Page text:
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dc.contributor.authorMwanza-Kabaghe, Sylvia
dc.date.accessioned2021-03-10T07:33:11Z
dc.date.available2021-03-10T07:33:11Z
dc.date.issued2015-12-05
dc.identifier.citationMwanza-Kabaghe S. Preschool, Executive Functioning and Oral language as Predictors of Literacy and Numeracy in the First Grade: Educational Psychology, University of Zambia; 2015.en
dc.identifier.urihttp://dspace.unza.zm/handle/123456789/6974
dc.description.abstractPreschool is known to prepare children for formal school, also studies worldwide have shown that children who attend preschool perform better than those who do not attend preschool in early years. There is some evidence that preschool curriculums that incorporate executive functions yield better results in literacy and numeracy in early school. Studies have also shown that oral language skills predict literacy attainment in primary school years. It is not known however, whether preschool prepares children to perform better in literacy and numeracy skills in the first grade in Zambia. This study therefore sought to establish the predictive role of preschool, executive functions and oral language in the first grade in Lusaka Zambia. Specifically the study sought to establish the extent to which preschool prepares children for learning to read and numeracy in first grade when we control for the SES and intelligence. In addition, the study examined whether preschool is beneficial for the development of EF like working memory and inhibitory skills as well as whether preschool stimulates reading, writing and numeracy through executive functions. The study further assessed whether preschool may interfere with learning to read in first grade if children do not speak Nyanja at home and depend on school for learning to read as well as learning the language of instruction (Nyanja) The study utilized a quasi-experimental design as children with and without preschool were assessed within the school setting. 18 schools took part in the study. The target sample per school was 12 pupils giving a total of 216 from which 45% were boys and 55% girls (98 with preschool and 118 without preschool). Children were tested at the start of Grade One. Follow-up testing (Phase II) commenced, approximately seven months after the initial testing was completed. Hundred and ninety seven (197) of the children in the original sample were tested in Phase II. Children were tested individually. The tests were administered in Nyanja (the language of instruction in first grade) To assess early literacy skills, the Basic Skills Assessment Tool (BASAT) was applied. In addition to word recognition and text comprehension, the BASAT includes tests to assess basic skills like letter knowledge, phonemic awareness and short- term memory. Executive function skill were assessed using the pencil taping test, the stroop-like test and the BRIEF. Familiarity with language was tested by eliciting a narration from each child and the Peabody Picture Vocabulary Test measured receptive vocabulary. Pattern Reasoning (Kauffman Test Battery for Children) was utilized to measure general intelligence while information processing was measured using the RAN. A variety of methods were used to analyze the data including, correlations, t-test, factorial anova and multilevel regression. Results revealed that pupils who went to preschool did not outperform pupils who did not go to preschool in first grade. On the contrary they performed worse. Children with preschool had a head start in alphabetic skills compared to children without preschool in the first grade but on all other literacy and numeracy tests there were no effects in favor of children who went to preschool. In terms of executive functions the study revealed that preschool did not promote executive functions. But executive functions do predict literacy and numeracy skills. Specifically working memory and inhibitory control predict literacy and numeracy skills over and above other executive functions. It was also established that executive functions are better predictors of numeracy than literacy. The study further revealed that oral language is important for performance in literacy skills. The study revealed that linguistic diversity may explain delays of children who attend preschool in the first grade. Children are taught in English in preschool but in a local language, Njanya in Lusaka, in first grade. This theory is in line with the finding that children with the most confusing language situation, the Non Nyanja speakers, were lowest performers. Non Nyanja speakers speak another language at home, learnt English in preschool and need to learn a third language, Njanya, in first grade. The study recommends that the Zambian Government should assess the quality of preschools to ensure that the curriculum has preparatory activities for literacy and numeracy skills. It is also recommended that executive function stimulating activities be part of preschool. In addition, schools should not use different languages in preschool and first gradeen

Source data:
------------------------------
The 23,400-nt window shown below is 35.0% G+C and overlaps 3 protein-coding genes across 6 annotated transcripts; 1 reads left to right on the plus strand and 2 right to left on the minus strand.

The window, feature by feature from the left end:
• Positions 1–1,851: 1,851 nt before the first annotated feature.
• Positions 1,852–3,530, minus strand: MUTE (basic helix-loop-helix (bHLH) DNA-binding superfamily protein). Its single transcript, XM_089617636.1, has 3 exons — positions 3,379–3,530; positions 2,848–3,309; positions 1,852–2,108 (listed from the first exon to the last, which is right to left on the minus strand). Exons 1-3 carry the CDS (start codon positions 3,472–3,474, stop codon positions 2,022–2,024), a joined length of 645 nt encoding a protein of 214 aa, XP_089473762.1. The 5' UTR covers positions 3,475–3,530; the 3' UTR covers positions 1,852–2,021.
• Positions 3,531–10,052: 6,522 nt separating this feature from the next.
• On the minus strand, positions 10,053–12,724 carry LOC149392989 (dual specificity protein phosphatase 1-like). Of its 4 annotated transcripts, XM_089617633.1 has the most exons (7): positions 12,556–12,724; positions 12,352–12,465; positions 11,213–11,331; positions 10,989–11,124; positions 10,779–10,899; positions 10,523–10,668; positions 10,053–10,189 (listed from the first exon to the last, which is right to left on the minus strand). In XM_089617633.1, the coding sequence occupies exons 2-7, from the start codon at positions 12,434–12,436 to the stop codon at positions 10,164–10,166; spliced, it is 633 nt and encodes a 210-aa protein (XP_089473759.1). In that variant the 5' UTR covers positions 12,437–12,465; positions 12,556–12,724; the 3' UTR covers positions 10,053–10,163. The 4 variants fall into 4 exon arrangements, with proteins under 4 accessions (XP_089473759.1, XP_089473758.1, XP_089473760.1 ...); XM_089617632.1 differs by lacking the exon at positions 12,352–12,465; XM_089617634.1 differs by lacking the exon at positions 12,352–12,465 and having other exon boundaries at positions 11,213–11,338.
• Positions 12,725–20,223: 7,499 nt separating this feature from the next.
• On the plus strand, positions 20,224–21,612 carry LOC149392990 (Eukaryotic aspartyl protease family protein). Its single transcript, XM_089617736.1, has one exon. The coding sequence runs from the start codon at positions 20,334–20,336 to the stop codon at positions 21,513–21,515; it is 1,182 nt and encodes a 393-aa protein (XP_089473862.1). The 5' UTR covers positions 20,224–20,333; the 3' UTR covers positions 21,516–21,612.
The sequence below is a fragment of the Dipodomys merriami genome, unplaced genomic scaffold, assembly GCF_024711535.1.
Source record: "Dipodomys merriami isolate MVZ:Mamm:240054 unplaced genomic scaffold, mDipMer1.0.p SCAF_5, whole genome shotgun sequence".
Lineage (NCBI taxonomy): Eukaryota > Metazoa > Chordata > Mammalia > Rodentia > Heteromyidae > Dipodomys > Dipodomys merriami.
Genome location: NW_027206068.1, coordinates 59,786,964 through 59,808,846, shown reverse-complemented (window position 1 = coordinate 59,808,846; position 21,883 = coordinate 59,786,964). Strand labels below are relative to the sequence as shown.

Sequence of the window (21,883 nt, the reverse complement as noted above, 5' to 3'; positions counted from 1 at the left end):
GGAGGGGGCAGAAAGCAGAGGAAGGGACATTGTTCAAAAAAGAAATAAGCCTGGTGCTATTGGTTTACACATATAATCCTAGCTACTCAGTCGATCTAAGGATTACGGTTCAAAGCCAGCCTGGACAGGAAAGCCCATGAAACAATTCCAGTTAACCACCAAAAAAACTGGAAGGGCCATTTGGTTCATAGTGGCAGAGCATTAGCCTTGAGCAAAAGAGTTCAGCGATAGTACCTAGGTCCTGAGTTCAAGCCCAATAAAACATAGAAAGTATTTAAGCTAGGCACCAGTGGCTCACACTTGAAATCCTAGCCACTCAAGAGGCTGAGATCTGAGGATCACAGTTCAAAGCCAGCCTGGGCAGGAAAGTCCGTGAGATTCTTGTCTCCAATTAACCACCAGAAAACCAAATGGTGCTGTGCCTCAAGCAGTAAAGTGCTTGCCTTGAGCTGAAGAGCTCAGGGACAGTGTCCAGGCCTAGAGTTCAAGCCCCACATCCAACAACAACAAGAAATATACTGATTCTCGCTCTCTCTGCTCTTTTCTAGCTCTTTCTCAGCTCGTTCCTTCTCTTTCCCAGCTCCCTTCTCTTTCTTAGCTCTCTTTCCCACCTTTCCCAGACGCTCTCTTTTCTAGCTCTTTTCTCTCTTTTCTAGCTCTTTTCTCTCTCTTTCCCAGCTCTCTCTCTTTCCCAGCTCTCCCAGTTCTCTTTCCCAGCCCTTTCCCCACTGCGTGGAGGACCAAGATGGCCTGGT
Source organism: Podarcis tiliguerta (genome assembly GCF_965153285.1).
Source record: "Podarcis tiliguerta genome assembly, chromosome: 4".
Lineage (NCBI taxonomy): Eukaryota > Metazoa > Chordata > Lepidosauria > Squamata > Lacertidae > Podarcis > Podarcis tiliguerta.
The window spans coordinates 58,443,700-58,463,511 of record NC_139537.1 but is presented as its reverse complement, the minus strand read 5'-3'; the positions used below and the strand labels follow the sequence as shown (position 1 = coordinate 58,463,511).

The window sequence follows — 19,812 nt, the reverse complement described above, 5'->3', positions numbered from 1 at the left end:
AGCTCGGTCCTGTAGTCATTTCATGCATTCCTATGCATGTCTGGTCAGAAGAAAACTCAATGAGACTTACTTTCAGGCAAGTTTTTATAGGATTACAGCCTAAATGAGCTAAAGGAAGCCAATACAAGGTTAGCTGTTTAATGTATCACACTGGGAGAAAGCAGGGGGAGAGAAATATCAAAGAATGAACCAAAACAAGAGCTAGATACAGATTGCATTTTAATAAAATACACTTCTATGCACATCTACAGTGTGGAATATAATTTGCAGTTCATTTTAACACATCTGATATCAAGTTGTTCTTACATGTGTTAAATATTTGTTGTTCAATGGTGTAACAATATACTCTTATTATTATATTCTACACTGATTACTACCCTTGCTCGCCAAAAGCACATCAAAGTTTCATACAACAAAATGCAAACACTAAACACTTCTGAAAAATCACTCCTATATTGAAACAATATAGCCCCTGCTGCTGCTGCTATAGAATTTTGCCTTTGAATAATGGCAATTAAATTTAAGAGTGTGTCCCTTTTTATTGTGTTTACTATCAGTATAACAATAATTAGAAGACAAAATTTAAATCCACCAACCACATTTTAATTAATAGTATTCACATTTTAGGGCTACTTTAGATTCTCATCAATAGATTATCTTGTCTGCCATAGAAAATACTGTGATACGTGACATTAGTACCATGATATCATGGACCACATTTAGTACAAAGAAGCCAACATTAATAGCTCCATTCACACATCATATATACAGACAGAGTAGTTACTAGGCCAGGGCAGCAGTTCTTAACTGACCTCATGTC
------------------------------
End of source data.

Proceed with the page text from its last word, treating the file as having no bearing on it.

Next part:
dc.language.isoenen
dc.publisherUniversity of Zambia Pressen
dc.subjectPreschool,en
dc.subjectExecutive Functionen
dc.subjectOral Languageen
dc.subjectLiteracyen
dc.subjectReadingen
dc.subjectNumeracyen
dc.titlePreschool, Executive Functions and Oral Language as Predictors of Literacy and Numeracy Skills in First Gradeen
dc.typeThesisen


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